2 tsp red chilli powder
2 tsp kasoori methi
salt to taste
2 tbsp cooking oil

4 tbsp cream

Wash the dals, soak for about 2 hours, and pressure cook till cooked.
Meanwhile, mince the onions, and keep aside. Puree the tomatoes and keep aside.
Heat the oil, add all the whole masalas and stir around for a few seconds. Add onion paste and ginger garlic paste, and cook on a low flame till the raw smell goes.
Add tomato puree, and the powdered masalas and keep cooking till the masala leaves the edges of the vessel.
Add the cooked dal, and mix well. Add water, if required, to get the desired consistency. Bring to boil, reduce the flame and let it simmer for 10 minutes.
Add kasuri methi and cream, mix well, and serve.

Pudina chutney

KWhen you have guests over, and are serving kebabs, you better have pudina chutney and lots of it!
I was initially planning to make a slightly offbeat chutney, with grated apples, but by the time I was done with the rest of the cooking, had only enough energy left over to make the most conventional of pudina chutneys. And it turned out exactly the way it should!

1 measure mint leaves/ pudina (destemmed)
1 measure coriander leaves/ dhania patta
6 pods garlic
2 green chillis (or to taste)
1/2 lemon
1 tsp cumin seeds/ jeera
water, as required
salt to taste

Remove the stalks from the leaves, and chop coarsely
Roast the jeera seeds
Blend the leaves, garlic, green chillis and jeera with sufficient water to get the desired consistency.
Squeeze the lemon, add salt as desired.
Serve chilled. 

Capsicum paneer

Most people, I know, don't notice the gravy that they eat, but I am particular about not serving similar dishes when I have people over for a meal. So, with Kali dal on the menu, I had to think of a non-tomato gravy dish for the paneer. A couple of days back, I had seen this "balti paneer" dish on IFF, and since I know that capsicum and paneer go together, I decided to make it.

250 gms fresh full cream paneer cut in cubes and soaked in milk
1 tsp shahi jeera
2 tbsp oil
1/2 tsp grounded kali mirch
1 large onions cut into rings
1/2 large capsicum de-seeded and cut into slices
2 green chilies diagonally cut
3-4 pinches kasoori methi
Green Corriander leaves chopped
1/4 tsp turmeric (haldi) powder
salt to taste
1/2 cup milk
4-5 tablespoons of fresh cream

Heat oil, and when heated, add the shahi jeera and let it crackle
Add onion rings , cut green chilies and slices of capsicum and sauté
Reduce heat and add kali mirch (crushed black pepper), haldi (turmeric), salt, kasoori methi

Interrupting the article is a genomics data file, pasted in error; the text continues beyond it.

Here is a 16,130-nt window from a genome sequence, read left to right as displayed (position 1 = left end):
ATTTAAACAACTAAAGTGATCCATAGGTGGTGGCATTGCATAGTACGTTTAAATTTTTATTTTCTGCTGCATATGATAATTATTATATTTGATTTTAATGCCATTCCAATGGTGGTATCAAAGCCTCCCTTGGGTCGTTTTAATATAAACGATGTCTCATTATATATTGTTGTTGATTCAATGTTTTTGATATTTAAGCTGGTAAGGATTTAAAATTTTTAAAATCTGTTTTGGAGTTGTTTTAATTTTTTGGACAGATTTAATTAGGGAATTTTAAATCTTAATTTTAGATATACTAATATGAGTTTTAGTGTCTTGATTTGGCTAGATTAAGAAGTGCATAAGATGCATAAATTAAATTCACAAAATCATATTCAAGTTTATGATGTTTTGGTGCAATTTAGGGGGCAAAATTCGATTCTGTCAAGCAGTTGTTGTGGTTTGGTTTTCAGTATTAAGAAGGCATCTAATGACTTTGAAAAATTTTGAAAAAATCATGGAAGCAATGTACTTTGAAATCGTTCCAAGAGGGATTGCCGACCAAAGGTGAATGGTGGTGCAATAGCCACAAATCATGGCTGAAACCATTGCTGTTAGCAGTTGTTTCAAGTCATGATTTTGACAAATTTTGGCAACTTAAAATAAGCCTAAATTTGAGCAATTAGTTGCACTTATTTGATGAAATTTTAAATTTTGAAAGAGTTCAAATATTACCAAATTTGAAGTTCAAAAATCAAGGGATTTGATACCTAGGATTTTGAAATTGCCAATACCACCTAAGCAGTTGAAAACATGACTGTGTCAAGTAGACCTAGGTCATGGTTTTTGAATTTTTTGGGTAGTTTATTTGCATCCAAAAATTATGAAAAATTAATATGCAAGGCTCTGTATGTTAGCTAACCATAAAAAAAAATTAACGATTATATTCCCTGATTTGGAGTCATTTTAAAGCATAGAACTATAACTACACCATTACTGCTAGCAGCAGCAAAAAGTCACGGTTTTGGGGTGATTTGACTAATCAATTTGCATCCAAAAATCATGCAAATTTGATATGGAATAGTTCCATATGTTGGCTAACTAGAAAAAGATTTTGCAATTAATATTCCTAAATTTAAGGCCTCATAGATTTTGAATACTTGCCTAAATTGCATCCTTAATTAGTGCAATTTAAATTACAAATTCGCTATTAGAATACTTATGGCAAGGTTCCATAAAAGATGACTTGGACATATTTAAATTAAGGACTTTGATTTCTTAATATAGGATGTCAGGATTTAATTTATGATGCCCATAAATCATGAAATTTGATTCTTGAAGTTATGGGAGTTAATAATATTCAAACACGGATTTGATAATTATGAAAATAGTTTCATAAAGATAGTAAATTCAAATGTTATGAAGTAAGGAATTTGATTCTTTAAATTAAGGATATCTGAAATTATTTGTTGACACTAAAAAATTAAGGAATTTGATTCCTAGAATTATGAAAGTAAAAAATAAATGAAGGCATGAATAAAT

Add paneer cubes soaked in milk and mix well
Add milk and cook till the milk dries up
Add the cream and mix for 10-15 seconds
Remove from heat
Serve garnished with chopped dhaniya patta

Dahi bhalla

No Punjabi "party" is ever complete without dahi bhalla, so when I knew we were hosting a dinner party, one of the first things I did was to set milk so I would have sufficient curds for it.
Personally, I prefer the Tamilian "tair vadai" to the Punjabi "dahi bhalla", but this time I made it the way my mother in law used to.

1 measure urad dal, soaked for about 4 hours
1 green chilli
1 inch piece of ginger
1/2 tsp baking soda
salt to taste
oil for deep frying

2 cups curds
salt, sugar, jeera powder, red chilli powder to taste

Soak the urad dal for 2- 8 hours. Chop the green chilli and ginger. With minimal water, grind the soaked urad dal, the green chilli and ginger till till fine (the way to test if the dal is done is to drop a bit in water- if it starts floating right away, it is done).
Add salt and baking soda, and mix well so air bubbles froth into the mixture.
Heat the cooking oil till medium hot (if it is too hot, the vadas will not cook on the inside, if not hot enough, all it will do is guzzle oil), then taking a spoon, drop blobs into the oil. Stir around till evenly browned, then drain out onto a kitchen towel.
Put the hot vadas in the dahi, and let it soak. After the dahi has soaked in well, pour the rest of the dahi over the vadas. (If you are serving dahi-vadas, keep some more of the dahi aside)

Garnish with imli chutney, coriander leaves, chilli powder, zeera powder and dhania powder.